Tax Implications on Mutual Fund Investments

Mutual funds are one of the most buzzing investment options as they help you achieve your financial goals. Mutual funds are also tax-efficient instruments. Investing in fixed deposits is a great disadvantage, particularly if you fall under the highest income tax bracket, as the interest is added to your taxable income and taxed at your income tax slab rate. This is where mutual funds score better. When you invest in a mutual fund, you get the benefit of expert money management and tax-efficient returns.

What is Tax on Mutual Funds?

Profits gained from investment in mutual funds are known as ‘Capital gains’. These capital gains are subject to tax. So, before investing in mutual funds, you should clearly understand how your returns will be taxed. Moreover, you can also avail tax deductions in certain cases. 

Variables Determining the Taxation for Mutual Funds

  1. Types of Funds: Mutual Funds are divided into two groups for tax purposes, Equity-Oriented Mutual Funds and Debt-Oriented Mutual Funds.
  2. Capital Gains: When you sell a capital asset for more money than it costs to purchase, you make a profit known as a Capital Gain.
  3. Dividend: A dividend is a portion of accumulated profits that the Mutual Fund house distributes to the scheme’s investors; investors do not need to sell their assets to receive a dividend.
  4. Holding Period: The tax you will pay on your capital gains depends on the Holding Period. Therefore, less tax will be due if your Holding Period is longer. Because India’s income tax laws encourage longer holding times, keeping your investment longer lowers your tax burden.

How Do You Earn Returns in Mutual Funds

Mutual funds offer returns in two forms: dividends and capital gains. Dividends are paid out of the profits of the company if any. When the companies are left with surplus cash, they may decide to share the same with investors in the form of dividends. Investors receive dividends proportional to the number of mutual fund units held by them.

A capital gain is the profit realized by investors if the selling price of the security held by them is greater than the purchase price. In simple terms, capital gains are realized due to the appreciation in the price of the mutual fund units. Both dividends and capital gains are taxable in the hands of investors of mutual funds.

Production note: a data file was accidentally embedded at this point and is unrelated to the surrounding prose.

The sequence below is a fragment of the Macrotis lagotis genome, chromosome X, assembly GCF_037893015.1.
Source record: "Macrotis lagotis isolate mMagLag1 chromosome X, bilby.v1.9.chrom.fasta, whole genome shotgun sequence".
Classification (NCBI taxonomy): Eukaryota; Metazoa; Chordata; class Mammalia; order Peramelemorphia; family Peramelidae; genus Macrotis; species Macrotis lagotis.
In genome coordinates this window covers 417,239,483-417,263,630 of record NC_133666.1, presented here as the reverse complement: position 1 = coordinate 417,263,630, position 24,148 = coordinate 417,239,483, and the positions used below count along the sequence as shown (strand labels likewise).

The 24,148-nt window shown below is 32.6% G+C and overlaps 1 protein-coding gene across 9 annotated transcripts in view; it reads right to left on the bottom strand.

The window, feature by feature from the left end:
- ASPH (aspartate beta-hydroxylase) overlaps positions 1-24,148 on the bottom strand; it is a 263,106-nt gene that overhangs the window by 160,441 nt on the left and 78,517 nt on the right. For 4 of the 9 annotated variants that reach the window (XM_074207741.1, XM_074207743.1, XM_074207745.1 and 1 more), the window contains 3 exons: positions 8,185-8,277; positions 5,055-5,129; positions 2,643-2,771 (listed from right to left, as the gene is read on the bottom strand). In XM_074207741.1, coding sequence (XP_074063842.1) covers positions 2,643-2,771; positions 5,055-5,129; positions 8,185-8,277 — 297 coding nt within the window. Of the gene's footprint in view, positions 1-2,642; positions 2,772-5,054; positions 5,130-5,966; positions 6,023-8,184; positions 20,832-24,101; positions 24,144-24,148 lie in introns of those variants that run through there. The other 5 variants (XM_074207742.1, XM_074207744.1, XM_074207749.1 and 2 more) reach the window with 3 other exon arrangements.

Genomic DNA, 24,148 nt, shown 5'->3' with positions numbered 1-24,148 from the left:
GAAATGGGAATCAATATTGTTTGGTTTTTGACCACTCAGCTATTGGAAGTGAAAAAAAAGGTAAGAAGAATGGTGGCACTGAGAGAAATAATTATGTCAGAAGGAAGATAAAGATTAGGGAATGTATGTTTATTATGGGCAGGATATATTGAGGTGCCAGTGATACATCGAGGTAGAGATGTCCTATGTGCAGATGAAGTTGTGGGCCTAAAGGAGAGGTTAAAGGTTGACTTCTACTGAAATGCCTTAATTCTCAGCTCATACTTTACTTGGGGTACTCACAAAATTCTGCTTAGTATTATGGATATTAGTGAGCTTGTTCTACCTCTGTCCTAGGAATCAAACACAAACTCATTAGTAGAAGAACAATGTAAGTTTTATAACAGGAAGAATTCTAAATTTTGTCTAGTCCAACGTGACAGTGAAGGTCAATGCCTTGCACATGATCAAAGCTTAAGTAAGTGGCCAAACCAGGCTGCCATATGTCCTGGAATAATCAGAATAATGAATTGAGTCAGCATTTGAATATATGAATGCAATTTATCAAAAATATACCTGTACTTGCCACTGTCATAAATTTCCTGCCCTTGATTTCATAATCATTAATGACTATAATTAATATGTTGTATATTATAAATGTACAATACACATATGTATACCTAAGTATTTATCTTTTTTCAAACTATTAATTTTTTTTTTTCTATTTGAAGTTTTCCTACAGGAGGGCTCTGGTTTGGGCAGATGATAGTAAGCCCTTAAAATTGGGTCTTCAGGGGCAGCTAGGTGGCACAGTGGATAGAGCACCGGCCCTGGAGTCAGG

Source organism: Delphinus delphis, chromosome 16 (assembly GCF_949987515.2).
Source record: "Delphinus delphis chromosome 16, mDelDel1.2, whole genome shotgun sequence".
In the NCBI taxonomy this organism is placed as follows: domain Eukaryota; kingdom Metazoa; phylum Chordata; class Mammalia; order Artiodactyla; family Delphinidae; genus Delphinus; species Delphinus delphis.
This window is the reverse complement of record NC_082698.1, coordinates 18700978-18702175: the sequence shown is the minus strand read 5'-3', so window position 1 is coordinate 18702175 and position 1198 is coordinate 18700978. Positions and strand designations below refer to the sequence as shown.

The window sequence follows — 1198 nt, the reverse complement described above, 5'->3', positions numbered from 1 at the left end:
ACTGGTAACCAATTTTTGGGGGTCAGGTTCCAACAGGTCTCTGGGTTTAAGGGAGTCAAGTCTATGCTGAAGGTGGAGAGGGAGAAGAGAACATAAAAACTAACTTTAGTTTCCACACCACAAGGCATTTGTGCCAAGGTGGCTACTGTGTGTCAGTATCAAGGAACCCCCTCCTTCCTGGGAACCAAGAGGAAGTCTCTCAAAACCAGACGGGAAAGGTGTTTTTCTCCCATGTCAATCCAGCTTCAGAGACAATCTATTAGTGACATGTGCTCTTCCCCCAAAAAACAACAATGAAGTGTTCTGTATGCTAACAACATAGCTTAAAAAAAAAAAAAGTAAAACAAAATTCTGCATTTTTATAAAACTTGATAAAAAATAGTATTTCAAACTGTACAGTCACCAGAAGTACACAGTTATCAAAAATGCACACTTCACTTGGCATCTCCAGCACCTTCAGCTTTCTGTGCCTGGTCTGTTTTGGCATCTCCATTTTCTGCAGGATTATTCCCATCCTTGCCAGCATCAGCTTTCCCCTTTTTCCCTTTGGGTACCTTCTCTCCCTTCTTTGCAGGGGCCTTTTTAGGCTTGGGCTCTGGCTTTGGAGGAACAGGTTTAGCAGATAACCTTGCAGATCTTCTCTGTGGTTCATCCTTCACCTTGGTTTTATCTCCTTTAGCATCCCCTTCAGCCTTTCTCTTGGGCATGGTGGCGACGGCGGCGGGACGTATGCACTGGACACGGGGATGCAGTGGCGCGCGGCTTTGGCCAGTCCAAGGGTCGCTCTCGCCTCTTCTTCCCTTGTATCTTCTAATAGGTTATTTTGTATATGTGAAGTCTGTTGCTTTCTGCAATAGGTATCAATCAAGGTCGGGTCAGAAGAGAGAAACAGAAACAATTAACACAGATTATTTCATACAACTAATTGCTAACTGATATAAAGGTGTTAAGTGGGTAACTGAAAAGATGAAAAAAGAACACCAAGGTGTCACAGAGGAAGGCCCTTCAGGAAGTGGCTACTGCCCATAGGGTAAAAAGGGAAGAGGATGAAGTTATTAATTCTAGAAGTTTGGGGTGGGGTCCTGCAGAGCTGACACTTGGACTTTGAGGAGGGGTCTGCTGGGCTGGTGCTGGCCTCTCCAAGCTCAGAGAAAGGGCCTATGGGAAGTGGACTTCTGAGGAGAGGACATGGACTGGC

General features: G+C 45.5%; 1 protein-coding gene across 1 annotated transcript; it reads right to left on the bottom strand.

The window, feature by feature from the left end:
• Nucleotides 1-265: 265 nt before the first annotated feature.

Taxation of Dividends Offered by Mutual Funds

As per the amendments made in the Union Budget 2020, dividends offered by any mutual fund scheme are taxed classically. That is, dividends received by investors are added to their taxable income and taxed at their respective income tax slab rates. Previously, dividends were tax-free in the hands of investors as the companies paid dividend distribution tax (DDT) before paying dividends.

Taxation of Capital Gains Provided by Equity Funds

Mutual Funds classified as equity funds have an equity exposure of at least 65%. As previously stated, when you redeem your equity fund units within a holding period of one year, you realize short-term capital gains. Regardless of your income tax bracket, these gains are taxed at a flat rate of 15%. When you sell your equity fund units after holding them for at least a year, you realize long-term capital gains. These capital gains are tax-free, up to Rs 1 lakh per year. Any long-term capital gains over this threshold are subject to a 10% LTCG tax, with no benefit of indexation.

Taxation of Capital Gains Provided by Debt Funds

Debt Mutual Funds have entirely different taxation. If a debt investment is sold within 3 years until March 31st 2023, it will be deemed as STCG. This STCG will be added to the income of the investor and would be liable to be taxed according to the tax slab under which the investor falls. If the debt investments holding period is more than 3 years, it will be termed as LTCG. It will attract an LTCG tax of 20% with indexation benefits. 

Taxation of Capital Gains Provided by Hybrid Funds

Whether a Hybrid Fund is equity-focused or debt-focused determines how the Mutual Fund taxes it. All other hybrid funds are debt-focused, while those with equity exposure over 65% are considered equity-focused schemes. Depending on how much equity exposure they have, hybrid funds may or may not be subject to the same tax regulations as Equity or Debt Funds.


The longer you hold on to your mutual fund units, the more tax-efficient they become. The tax on long-term capital gains is comparatively lower than the tax on short-term gains.